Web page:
first_imgThe Ebola vaccine furthest along in development has cleared a critical milestone and edged closer to entering large-scale efficacy trials in West African countries hard hit by the current epidemic.As reported online today in The New England Journal of Medicine (NEJM), a U.S. study done in 20 healthy people at no risk of developing the disease found the vaccine caused no serious side effects and, as hoped, triggered immune responses against the Ebola virus. The vaccine, jointly developed by GlaxoSmithKline (GSK) and the U.S. National Institute of Allergy and Infectious Diseases (NIAID), contains a gene for the Ebola surface protein stitched inside a harmless chimpanzee adenovirus. Researchers at NIAID in Bethesda, Maryland, began the trial on 2 September, and the super–fast-track development of the vaccine could move it into trials involving 15,000 people in Liberia and Sierra Leone at high risk of developing the disease as soon as mid-January, NIAID Director Anthony Fauci told ScienceInsider.Other small studies of the vaccine, which, combined, involve 260 people, are under way in Mali, the United Kingdom, and Switzerland and should produce data by the end of next month. Ripley Ballou, who heads Ebola vaccine development for GSK, told ScienceInsider that the company needs these data before it can finalize plans for efficacy studies. In particular, Ballou says the ongoing trials should clarify which dose of the vaccine will trigger the most robust immune responses without side effects.Sign up for our daily newsletterGet more great content like this delivered right to you!Country *AfghanistanAland IslandsAlbaniaAlgeriaAndorraAngolaAnguillaAntarcticaAntigua and BarbudaArgentinaArmeniaArubaAustraliaAustriaAzerbaijanBahamasBahrainBangladeshBarbadosBelarusBelgiumBelizeBeninBermudaBhutanBolivia, Plurinational State ofBonaire, Sint Eustatius and SabaBosnia and HerzegovinaBotswanaBouvet IslandBrazilBritish Indian Ocean TerritoryBrunei DarussalamBulgariaBurkina FasoBurundiCambodiaCameroonCanadaCape VerdeCayman IslandsCentral African RepublicChadChileChinaChristmas IslandCocos (Keeling) IslandsColombiaComorosCongoCongo, The Democratic Republic of theCook IslandsCosta RicaCote D’IvoireCroatiaCubaCuraçaoCyprusCzech RepublicDenmarkDjiboutiDominicaDominican RepublicEcuadorEgyptEl SalvadorEquatorial GuineaEritreaEstoniaEthiopiaFalkland Islands (Malvinas)Faroe IslandsFijiFinlandFranceFrench GuianaFrench PolynesiaFrench Southern TerritoriesGabonGambiaGeorgiaGermanyGhanaGibraltarGreeceGreenlandGrenadaGuadeloupeGuatemalaGuernseyGuineaGuinea-BissauGuyanaHaitiHeard Island and Mcdonald IslandsHoly See (Vatican City State)HondurasHong KongHungaryIcelandIndiaIndonesiaIran, Islamic Republic ofIraqIrelandIsle of ManIsraelItalyJamaicaJapanJerseyJordanKazakhstanKenyaKiribatiKorea, Democratic People’s Republic ofKorea, Republic ofKuwaitKyrgyzstanLao People’s Democratic RepublicLatviaLebanonLesothoLiberiaLibyan Arab JamahiriyaLiechtensteinLithuaniaLuxembourgMacaoMacedonia, The Former Yugoslav Republic ofMadagascarMalawiMalaysiaMaldivesMaliMaltaMartiniqueMauritaniaMauritiusMayotteMexicoMoldova, Republic ofMonacoMongoliaMontenegroMontserratMoroccoMozambiqueMyanmarNamibiaNauruNepalNetherlandsNew CaledoniaNew ZealandNicaraguaNigerNigeriaNiueNorfolk IslandNorwayOmanPakistanPalestinianPanamaPapua New GuineaParaguayPeruPhilippinesPitcairnPolandPortugalQatarReunionRomaniaRussian FederationRWANDASaint Barthélemy Saint Helena, Ascension and Tristan da CunhaSaint Kitts and NevisSaint LuciaSaint Martin (French part)Saint Pierre and MiquelonSaint Vincent and the GrenadinesSamoaSan MarinoSao Tome and PrincipeSaudi ArabiaSenegalSerbiaSeychellesSierra LeoneSingaporeSint Maarten (Dutch part)SlovakiaSloveniaSolomon IslandsSomaliaSouth AfricaSouth Georgia and the South Sandwich IslandsSouth SudanSpainSri LankaSudanSurinameSvalbard and Jan MayenSwazilandSwedenSwitzerlandSyrian Arab RepublicTaiwanTajikistanTanzania, United Republic ofThailandTimor-LesteTogoTokelauTongaTrinidad and TobagoTunisiaTurkeyTurkmenistanTurks and Caicos IslandsTuvaluUgandaUkraineUnited Arab EmiratesUnited KingdomUnited StatesUruguayUzbekistanVanuatuVenezuela, Bolivarian Republic ofVietnamVirgin Islands, BritishWallis and FutunaWestern SaharaYemenZambiaZimbabweI also wish to receive emails from AAAS/Science and Science advertisers, including information on products, services and special offers which may include but are not limited to news, careers information & upcoming events.Required fields are included by an asterisk(*)The report in NEJM describes results from two different doses: The higher one triggered more impressive antibody and T cell responses, but it also caused “transient fever” in two recipients. Fever is an early symptom of Ebola itself, and a vaccine that raises body temperature could lead recipients to needlessly worry they were developing the disease. “Clearly we want to select a dose that is both immunogenic and has an acceptable reactogenicity profile, including a low rate of fever,” says Ballou, who is based in Rixensart, Belgium. The ongoing trials are also evaluating a dose in between the two used in the NIAID trial.Fauci says he has no hesitation moving forward with the higher dose used in the NIAID study. “Obviously, we’d like to see no fevers, but the fact that we had two fevers that lasted less than 24 hours doesn’t bother me,” Fauci says. “We see transient fevers with other vaccines.”Similar small-scale tests of a second Ebola vaccine began in October; results are also expected by December that will determine whether to move it into efficacy trials, and at which dose. That vaccine, licensed by the Canadian government to NewLink Genetics of Ames, Iowa, contains the gene for Ebola’s surface protein stitched into a weakened version of vesicular stomatitis virus (VSV), a pathogen that causes disease in livestock. NewLink, a small startup that focuses mainly on cancer drugs and has no products on the market, has been somewhat in the shadows of GSK, a big pharma. But on 24 November, NewLink and pharmaceutical giant Merck of Whitehouse Station, New Jersey, announced that they had entered a licensing agreement to jointly research and develop the VSV Ebola vaccine.Results from those efficacy studies could be in by April 2015. If the vaccines protect people from Ebola and appear safe, a pressing question will surface: Will GSK and Merck have enough doses produced by then to vaccinate enough people—which could mean hundreds of thousands or even millions—to help bring this epidemic to an end?*The Ebola Files: Given the current Ebola outbreak, unprecedented in terms of number of people killed and rapid geographic spread, Science and Science Translational Medicine have made a collection of research and news articles on the viral disease freely available to researchers and the general public.last_img read more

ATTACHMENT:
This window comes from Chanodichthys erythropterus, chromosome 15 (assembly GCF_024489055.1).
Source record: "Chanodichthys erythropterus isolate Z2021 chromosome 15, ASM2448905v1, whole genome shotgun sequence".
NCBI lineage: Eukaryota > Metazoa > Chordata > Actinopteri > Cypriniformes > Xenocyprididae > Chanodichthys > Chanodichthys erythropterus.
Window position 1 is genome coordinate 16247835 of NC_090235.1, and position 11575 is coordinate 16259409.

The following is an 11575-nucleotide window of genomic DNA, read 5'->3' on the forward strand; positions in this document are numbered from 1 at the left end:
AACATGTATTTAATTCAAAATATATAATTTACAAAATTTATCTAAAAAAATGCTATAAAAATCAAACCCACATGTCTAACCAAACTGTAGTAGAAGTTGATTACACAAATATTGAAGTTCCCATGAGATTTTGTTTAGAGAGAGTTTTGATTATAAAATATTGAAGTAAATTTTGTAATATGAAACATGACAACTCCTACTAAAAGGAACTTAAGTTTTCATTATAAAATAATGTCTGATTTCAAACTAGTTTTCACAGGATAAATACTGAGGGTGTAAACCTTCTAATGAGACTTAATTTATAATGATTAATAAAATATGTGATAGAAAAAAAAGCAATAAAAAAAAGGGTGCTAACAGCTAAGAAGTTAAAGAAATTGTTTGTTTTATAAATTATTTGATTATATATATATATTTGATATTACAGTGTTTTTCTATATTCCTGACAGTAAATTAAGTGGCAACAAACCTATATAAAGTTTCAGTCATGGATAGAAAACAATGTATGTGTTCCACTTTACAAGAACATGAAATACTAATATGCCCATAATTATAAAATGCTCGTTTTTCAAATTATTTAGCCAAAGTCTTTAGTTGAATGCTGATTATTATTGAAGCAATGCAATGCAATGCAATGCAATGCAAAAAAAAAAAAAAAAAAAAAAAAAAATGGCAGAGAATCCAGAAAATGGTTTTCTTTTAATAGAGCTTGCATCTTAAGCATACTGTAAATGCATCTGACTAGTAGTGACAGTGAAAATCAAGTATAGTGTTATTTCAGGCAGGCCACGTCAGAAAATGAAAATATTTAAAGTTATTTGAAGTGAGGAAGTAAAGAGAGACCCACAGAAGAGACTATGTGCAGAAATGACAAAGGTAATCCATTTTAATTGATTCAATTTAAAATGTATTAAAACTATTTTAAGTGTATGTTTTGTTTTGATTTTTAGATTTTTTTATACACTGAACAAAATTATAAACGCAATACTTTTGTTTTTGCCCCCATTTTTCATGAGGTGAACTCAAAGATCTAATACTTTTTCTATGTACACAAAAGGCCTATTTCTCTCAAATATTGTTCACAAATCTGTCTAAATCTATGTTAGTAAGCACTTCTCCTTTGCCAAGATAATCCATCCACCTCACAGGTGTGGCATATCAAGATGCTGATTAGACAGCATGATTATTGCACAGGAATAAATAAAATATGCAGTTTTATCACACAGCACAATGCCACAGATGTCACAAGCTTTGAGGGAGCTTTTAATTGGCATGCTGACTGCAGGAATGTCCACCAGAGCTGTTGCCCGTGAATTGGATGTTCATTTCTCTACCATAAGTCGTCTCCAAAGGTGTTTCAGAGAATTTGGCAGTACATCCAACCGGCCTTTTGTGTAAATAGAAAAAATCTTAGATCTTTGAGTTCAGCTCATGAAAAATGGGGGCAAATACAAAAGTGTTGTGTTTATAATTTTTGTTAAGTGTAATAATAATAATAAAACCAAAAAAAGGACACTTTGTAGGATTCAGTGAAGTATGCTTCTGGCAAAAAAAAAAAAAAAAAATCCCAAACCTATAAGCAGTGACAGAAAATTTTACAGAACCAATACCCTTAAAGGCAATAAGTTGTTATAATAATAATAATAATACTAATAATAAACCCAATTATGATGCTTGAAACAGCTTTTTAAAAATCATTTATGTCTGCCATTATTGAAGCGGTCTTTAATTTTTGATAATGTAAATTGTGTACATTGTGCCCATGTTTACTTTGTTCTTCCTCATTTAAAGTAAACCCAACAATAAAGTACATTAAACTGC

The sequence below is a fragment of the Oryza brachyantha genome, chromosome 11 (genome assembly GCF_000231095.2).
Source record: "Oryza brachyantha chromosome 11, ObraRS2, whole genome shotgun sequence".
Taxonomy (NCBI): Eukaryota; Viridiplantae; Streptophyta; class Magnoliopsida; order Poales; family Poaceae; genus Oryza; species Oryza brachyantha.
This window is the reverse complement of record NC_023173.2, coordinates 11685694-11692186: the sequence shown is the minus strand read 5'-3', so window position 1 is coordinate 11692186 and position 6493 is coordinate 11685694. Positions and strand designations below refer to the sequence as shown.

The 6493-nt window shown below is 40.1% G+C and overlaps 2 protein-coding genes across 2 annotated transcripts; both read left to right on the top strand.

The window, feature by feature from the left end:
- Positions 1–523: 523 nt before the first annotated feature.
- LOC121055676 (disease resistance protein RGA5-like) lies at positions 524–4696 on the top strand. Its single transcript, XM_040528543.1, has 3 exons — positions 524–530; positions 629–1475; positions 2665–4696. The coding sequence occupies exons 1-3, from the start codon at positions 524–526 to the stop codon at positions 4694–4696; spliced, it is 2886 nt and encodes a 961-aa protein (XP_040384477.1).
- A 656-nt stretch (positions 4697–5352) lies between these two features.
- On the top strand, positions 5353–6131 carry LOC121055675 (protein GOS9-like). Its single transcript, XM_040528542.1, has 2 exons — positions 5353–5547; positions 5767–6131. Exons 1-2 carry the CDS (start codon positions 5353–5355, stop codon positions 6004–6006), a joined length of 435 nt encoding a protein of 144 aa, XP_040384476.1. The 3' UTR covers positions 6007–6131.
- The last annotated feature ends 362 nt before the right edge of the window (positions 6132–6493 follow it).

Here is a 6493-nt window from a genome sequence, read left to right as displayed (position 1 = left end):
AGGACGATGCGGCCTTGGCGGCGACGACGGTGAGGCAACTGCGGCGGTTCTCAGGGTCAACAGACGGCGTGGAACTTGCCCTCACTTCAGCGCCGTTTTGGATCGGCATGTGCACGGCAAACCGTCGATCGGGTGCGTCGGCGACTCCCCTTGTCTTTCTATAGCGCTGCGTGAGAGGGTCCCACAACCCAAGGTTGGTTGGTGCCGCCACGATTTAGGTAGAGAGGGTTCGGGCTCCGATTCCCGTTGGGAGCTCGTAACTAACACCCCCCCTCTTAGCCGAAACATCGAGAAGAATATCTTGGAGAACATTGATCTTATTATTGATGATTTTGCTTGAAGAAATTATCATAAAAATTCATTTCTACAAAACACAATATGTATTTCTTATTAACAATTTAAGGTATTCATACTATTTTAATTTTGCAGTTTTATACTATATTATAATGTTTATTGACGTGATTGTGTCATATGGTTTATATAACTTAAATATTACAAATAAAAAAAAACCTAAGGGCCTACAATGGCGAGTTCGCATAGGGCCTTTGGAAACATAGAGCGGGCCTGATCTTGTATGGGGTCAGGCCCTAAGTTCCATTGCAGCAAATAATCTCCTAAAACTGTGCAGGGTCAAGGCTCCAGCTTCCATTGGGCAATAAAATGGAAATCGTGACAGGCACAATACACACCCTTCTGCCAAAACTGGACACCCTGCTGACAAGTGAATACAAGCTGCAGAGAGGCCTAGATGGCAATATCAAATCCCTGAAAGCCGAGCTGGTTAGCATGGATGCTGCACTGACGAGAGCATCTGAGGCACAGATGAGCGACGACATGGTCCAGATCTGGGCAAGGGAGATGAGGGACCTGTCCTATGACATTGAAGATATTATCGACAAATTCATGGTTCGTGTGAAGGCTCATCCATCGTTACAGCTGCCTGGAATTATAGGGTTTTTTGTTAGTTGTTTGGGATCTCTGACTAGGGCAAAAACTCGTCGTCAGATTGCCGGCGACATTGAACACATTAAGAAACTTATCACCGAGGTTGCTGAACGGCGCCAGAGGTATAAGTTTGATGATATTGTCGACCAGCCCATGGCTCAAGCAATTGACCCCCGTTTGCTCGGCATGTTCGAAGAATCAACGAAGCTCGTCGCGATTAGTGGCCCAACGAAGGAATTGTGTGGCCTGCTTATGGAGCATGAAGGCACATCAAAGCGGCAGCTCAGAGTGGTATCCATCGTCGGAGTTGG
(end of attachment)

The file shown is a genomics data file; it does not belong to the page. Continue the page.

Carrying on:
first_imgTrafalgar are reporting more than 20 per cent growth in sales for its European Christmas itineraries, and are expecting a similar upturn with its latest 2011/12 Autumn, Winter & Spring programme.The new brochure, launched today with discounted rates and an added agents incentive to win Apple products, offers customers new tours including an English Stately Homes at Christmas as well as adding the popular At Leisure programme for the first time to the range.“The tours were built on from consumer feedback,” Trafalgar, Managing Director, Matthew Cameron-Smith said.Also new is the incorporation of Eurostar and New Year Eve transfers, and all inclusive wine to be served during the major meal each night.The brochure, launched earlier this year due to market demand, is expected to follow other packages with a shorter lead time for bookings, according to Mr Cameron-Smith.“Australians are still weighing up their options.  There’s more options for travel these days and everyone is very deal orientated.”Mr Cameron-Smith said there was a “real pick-up” on Trafalgar’s new products, which also encourage repeat passengers to diversify their selection of tours.Although the European summer programme is still the company’s most popular, Mr Cameron-Smith said the Christmas itineraries was still an integral part of the mix and offers would-be travellers savings of up to 20-30 per cent compared to other times of the year.“The winter prices are sharper, more inclusive and we are transparent with our guests on their inclusions,” he said.The USA family programme has also been successful, which Mr Cameron-Smith attributed to the strong Australian dollar and inter-generational travel options.A trend of attracting a new demographic of younger travellers has also boosted business, with Mr Cameron-Smith specifically identifying local Regional Tours as a key seller for “changing the conversation we have with guests, changing the perception of our brand in the marketplace”.Mr Cameron-Smith urged agents to continue selling 2011 summer itineraries with several tours still offering good availability.New demand for Groups has resulted in the appointment of a specialised team at Trafalgar to handle growing enquiries.For more information on Trafalgar’s 2011/12 Autumn, Winter & Spring program, visit Source = e-Travel Blackboard: D.Mlast_img read more